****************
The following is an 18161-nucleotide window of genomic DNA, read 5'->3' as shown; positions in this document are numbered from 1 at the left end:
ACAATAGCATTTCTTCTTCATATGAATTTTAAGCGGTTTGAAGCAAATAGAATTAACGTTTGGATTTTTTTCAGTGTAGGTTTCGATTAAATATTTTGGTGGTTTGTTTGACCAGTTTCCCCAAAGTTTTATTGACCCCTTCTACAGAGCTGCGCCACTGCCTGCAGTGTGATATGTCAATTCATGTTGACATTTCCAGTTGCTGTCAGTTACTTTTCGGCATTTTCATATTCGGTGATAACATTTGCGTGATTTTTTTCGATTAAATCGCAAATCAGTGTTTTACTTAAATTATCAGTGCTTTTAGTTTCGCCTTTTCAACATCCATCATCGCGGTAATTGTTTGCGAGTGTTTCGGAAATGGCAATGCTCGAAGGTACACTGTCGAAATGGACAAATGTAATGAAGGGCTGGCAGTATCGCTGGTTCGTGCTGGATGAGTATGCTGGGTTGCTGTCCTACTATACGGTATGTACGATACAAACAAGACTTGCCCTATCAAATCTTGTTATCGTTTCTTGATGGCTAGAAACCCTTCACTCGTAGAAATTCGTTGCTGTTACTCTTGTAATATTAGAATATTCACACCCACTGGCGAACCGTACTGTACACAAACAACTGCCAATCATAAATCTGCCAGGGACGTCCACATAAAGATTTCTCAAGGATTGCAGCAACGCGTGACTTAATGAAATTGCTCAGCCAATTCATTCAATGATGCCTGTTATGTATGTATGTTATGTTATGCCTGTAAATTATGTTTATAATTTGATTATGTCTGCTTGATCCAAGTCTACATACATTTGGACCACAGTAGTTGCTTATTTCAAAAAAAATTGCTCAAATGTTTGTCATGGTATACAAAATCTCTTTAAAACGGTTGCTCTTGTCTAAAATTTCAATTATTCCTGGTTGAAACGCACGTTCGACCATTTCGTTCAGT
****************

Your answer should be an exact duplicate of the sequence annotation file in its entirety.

The following is an 18161-nucleotide window of genomic DNA, read 5'->3' as shown; positions in this document are numbered from 1 at the left end:
ACAATAGCATTTCTTCTTCATATGAATTTTAAGCGGTTTGAAGCAAATAGAATTAACGTTTGGATTTTTTTCAGTGTAGGTTTCGATTAAATATTTTGGTGGTTTGTTTGACCAGTTTCCCCAAAGTTTTATTGACCCCTTCTACAGAGCTGCGCCACTGCCTGCAGTGTGATATGTCAATTCATGTTGACATTTCCAGTTGCTGTCAGTTACTTTTCGGCATTTTCATATTCGGTGATAACATTTGCGTGATTTTTTTCGATTAAATCGCAAATCAGTGTTTTACTTAAATTATCAGTGCTTTTAGTTTCGCCTTTTCAACATCCATCATCGCGGTAATTGTTTGCGAGTGTTTCGGAAATGGCAATGCTCGAAGGTACACTGTCGAAATGGACAAATGTAATGAAGGGCTGGCAGTATCGCTGGTTCGTGCTGGATGAGTATGCTGGGTTGCTGTCCTACTATACGGTATGTACGATACAAACAAGACTTGCCCTATCAAATCTTGTTATCGTTTCTTGATGGCTAGAAACCCTTCACTCGTAGAAATTCGTTGCTGTTACTCTTGTAATATTAGAATATTCACACCCACTGGCGAACCGTACTGTACACAAACAACTGCCAATCATAAATCTGCCAGGGACGTCCACATAAAGATTTCTCAAGGATTGCAGCAACGCGTGACTTAATGAAATTGCTCAGCCAATTCATTCAATGATGCCTGTTATGTATGTATGTTATGTTATGCCTGTAAATTATGTTTATAATTTGATTATGTCTGCTTGATCCAAGTCTACATACATTTGGACCACAGTAGTTGCTTATTTCAAAAAAAATTGCTCAAATGTTTGTCATGGTATACAAAATCTCTTTAAAACGGTTGCTCTTGTCTAAAATTTCAATTATTCCTGGTTGAAACGCACGTTCGACCATTTCGTTCAGT